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Fields of Fire

Fields of Fire: The Canadians in Normandy: Second Edition

Copyright Date: 2014
Pages: 406
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  • Book Info
    Fields of Fire
    Book Description:

    This new edition of Copp's best-selling, award-winning history includes a new introduction that reflects on the genesis of the book and its impact on our understanding of the Second World War.

    eISBN: 978-1-4426-1944-9
    Subjects: History

Table of Contents

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  1. Front Matter
    (pp. i-vi)
  2. Table of Contents
    (pp. vii-viii)
    (pp. ix-x)
  4. Introduction to the Second Edition
    (pp. xi-xxviii)

    The first edition ofFields of Fireand its sequel,Cinderella Army, offered a new interpretation of the Canadian role in the liberation of Normandy and Northwest Europe. The argument – that ‘the achievement of the Allied and especially the Canadian armies … has been greatly underrated while the effectiveness of the German army was greatly exaggerated’ – has had some impact on subsequent research contributing modestly to a less theoretical, evidence-based approach to military history.¹ Concentrating on Canadian operations and tactics left little room for a discussion of the ways in which strategic decisions influenced the campaign and the Canadian experience....

  5. Preface
    (pp. xxix-2)
  6. 1 Introduction: Military History without Clausewitz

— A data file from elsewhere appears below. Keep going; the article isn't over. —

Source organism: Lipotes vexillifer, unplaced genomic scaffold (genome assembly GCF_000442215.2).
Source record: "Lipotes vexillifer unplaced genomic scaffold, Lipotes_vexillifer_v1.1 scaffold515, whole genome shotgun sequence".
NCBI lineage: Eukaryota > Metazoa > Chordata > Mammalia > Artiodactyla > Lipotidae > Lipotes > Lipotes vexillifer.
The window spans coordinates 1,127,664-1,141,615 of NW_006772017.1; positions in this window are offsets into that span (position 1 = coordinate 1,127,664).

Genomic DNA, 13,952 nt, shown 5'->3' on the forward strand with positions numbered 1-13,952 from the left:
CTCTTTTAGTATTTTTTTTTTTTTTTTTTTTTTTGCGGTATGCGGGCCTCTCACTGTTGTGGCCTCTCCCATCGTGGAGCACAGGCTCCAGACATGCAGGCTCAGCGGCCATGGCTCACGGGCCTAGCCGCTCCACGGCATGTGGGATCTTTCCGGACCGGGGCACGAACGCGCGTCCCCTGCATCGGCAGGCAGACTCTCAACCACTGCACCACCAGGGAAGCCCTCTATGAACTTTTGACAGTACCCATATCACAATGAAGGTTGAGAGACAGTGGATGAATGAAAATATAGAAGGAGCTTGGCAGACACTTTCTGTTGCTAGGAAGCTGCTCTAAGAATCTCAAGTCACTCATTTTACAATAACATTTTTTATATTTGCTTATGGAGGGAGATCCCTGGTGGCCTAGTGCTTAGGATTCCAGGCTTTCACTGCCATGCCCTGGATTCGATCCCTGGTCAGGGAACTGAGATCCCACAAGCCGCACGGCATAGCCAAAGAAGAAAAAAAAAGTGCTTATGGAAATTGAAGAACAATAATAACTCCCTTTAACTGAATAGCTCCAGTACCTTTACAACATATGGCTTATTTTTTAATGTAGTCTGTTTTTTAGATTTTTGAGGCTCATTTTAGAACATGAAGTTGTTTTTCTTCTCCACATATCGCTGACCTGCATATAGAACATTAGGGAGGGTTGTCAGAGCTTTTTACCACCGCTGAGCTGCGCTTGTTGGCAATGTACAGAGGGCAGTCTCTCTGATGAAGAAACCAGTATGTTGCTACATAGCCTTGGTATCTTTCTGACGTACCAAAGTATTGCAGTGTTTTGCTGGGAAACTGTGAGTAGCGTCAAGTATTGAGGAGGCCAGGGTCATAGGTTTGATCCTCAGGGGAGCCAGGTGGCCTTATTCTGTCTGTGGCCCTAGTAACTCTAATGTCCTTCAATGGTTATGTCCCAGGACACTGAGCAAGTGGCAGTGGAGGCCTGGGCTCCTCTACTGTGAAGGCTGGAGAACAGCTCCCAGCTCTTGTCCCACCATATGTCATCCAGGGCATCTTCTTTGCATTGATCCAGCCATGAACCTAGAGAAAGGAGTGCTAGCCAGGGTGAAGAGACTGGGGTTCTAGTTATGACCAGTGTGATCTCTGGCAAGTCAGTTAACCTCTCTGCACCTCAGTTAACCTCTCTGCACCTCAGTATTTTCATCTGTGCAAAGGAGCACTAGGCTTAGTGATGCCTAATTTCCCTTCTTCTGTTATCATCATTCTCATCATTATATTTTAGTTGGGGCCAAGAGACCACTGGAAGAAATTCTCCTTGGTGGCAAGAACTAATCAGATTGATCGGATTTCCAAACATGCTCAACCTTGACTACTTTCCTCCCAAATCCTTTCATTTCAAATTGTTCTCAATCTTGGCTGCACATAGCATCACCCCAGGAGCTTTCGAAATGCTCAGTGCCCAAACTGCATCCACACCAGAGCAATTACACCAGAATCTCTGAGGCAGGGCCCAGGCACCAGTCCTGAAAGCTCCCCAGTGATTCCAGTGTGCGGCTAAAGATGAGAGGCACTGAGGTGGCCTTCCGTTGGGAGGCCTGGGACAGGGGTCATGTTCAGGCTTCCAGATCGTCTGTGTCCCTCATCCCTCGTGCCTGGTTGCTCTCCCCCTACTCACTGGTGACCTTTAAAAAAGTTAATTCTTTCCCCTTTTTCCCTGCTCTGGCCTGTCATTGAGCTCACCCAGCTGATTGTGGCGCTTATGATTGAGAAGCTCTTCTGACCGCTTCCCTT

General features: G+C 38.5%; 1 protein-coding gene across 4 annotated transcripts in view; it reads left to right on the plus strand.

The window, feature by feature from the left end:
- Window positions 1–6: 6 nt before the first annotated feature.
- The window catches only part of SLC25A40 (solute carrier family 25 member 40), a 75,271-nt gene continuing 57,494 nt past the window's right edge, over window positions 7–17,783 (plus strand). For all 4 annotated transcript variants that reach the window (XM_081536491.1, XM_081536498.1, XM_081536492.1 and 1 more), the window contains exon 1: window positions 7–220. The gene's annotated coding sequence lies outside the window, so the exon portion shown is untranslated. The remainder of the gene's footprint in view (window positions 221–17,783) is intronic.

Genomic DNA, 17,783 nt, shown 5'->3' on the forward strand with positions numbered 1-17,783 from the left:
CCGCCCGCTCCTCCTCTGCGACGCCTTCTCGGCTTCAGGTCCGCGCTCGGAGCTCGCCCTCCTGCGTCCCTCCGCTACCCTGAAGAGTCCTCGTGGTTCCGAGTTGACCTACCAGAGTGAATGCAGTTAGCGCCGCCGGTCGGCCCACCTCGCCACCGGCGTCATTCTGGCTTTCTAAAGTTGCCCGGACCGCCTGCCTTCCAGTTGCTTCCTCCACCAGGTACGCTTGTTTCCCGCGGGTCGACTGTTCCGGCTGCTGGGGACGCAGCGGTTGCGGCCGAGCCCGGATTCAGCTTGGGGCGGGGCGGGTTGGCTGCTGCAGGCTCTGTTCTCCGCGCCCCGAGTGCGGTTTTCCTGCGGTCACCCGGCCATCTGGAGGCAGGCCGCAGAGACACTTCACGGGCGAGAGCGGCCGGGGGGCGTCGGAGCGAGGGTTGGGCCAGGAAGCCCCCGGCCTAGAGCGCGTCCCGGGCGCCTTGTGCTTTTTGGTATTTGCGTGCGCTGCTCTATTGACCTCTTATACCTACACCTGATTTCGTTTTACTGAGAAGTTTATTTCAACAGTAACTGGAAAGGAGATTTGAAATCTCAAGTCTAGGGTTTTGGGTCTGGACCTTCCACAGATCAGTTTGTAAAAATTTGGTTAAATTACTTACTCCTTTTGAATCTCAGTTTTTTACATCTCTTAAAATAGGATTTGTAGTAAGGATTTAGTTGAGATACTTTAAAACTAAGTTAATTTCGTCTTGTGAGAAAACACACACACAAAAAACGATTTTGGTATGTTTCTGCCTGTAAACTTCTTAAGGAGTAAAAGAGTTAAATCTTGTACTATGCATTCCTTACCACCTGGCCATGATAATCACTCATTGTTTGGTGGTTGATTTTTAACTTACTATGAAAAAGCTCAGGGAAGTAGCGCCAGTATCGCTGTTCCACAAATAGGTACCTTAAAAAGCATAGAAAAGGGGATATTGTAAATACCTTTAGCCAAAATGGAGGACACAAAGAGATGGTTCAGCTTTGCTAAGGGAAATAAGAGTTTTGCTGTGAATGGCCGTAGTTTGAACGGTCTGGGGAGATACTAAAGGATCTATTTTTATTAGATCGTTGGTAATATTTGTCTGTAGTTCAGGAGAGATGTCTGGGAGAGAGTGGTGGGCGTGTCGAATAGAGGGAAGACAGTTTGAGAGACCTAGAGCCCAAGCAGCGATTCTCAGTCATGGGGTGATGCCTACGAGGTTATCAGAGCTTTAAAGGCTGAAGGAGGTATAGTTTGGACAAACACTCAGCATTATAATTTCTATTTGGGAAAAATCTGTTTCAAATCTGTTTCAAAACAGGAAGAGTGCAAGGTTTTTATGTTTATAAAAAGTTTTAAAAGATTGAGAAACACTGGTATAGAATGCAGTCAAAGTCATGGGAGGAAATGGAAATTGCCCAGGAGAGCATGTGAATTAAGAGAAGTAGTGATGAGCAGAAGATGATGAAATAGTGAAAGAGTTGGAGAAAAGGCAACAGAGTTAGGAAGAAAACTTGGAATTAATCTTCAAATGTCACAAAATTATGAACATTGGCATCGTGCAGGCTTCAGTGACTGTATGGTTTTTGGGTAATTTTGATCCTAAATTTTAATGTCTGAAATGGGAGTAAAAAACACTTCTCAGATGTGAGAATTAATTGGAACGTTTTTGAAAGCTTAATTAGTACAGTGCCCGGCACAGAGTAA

(pp. 3-32)

    WhenSaving Private Ryanwas filling the theatres in the summer of 1998, a Canadian journalist commented that if the film had been made in this country, ‘the Allies would never have got off the beach. Private Ryan himself would have been flattened by a German Tiger tank and the rescue squad dead to the last man.’¹ This approach, which is usually associated with the Vietnam War generation and the CBC, has in fact been dominant in Canadian universities and military colleges since 1962, the year C.P. Stacey publishedThe Victory Campaign. Stacey’s volume of the official history was strongly...

  7. 2 D-Day
    (pp. 33-58)

    The best place to begin an inquiry into the D-Day landings is at Dieppe, where the ill-fated 1942 raid took place. The Canadian Battle of Normandy Foundation Study Tour brings university students there each year to walk the ground, analyse the events of 1942, and provoke a discussion of the lessons the Allies ought to have learned from this experience. The students have no difficulty developing a wish list for the assault troops. They want more firepower in all possible forms and a landing site that does not offer the enemy the advantage of clifftop positions overlooking the landing beaches....

  8. 3 The Bridgehead
    (pp. 59-76)

    An assault landing on a defended shore is perhaps the most dangerous military operation in modern war, but by midnight on 6 June it was clear that the Allies had pulled it off. The landings at Omaha beach had run into serious difficulties, but elsewhere the battle had gone far better than anyone could have expected. Much was owed to the weather, which had won surprise, but the Allies were also assisted by the confusion that enveloped all levels of the German command.

    At the strategic level, the German decision makers held to the view that a landing anywhere south...

  9. 4 The Battles for Caen
    (pp. 77-106)

    The battles for Villers-Bocage and le Mesnil-Patry were part of Montgomery’s first attempt to capture Caen. His plan for a pincer movement, with 1st British Airborne seizing ground south of the city, had failed, with both the 7th Armoured and 51st Highland running into determined resistance and powerful counterattacks. Montgomery decided to think the problem through again. He prepared a new plan that would employ the three divisions of Lt.-Gen. Richard O’Connor’s 8 British Corps in the area west of Caen. Crocker’s 1 British Corps, including the Canadians, was ‘to practise aggressive defence’ in front of the city, forcing the...

  10. 5 Stalemate?
    (pp. 107-130)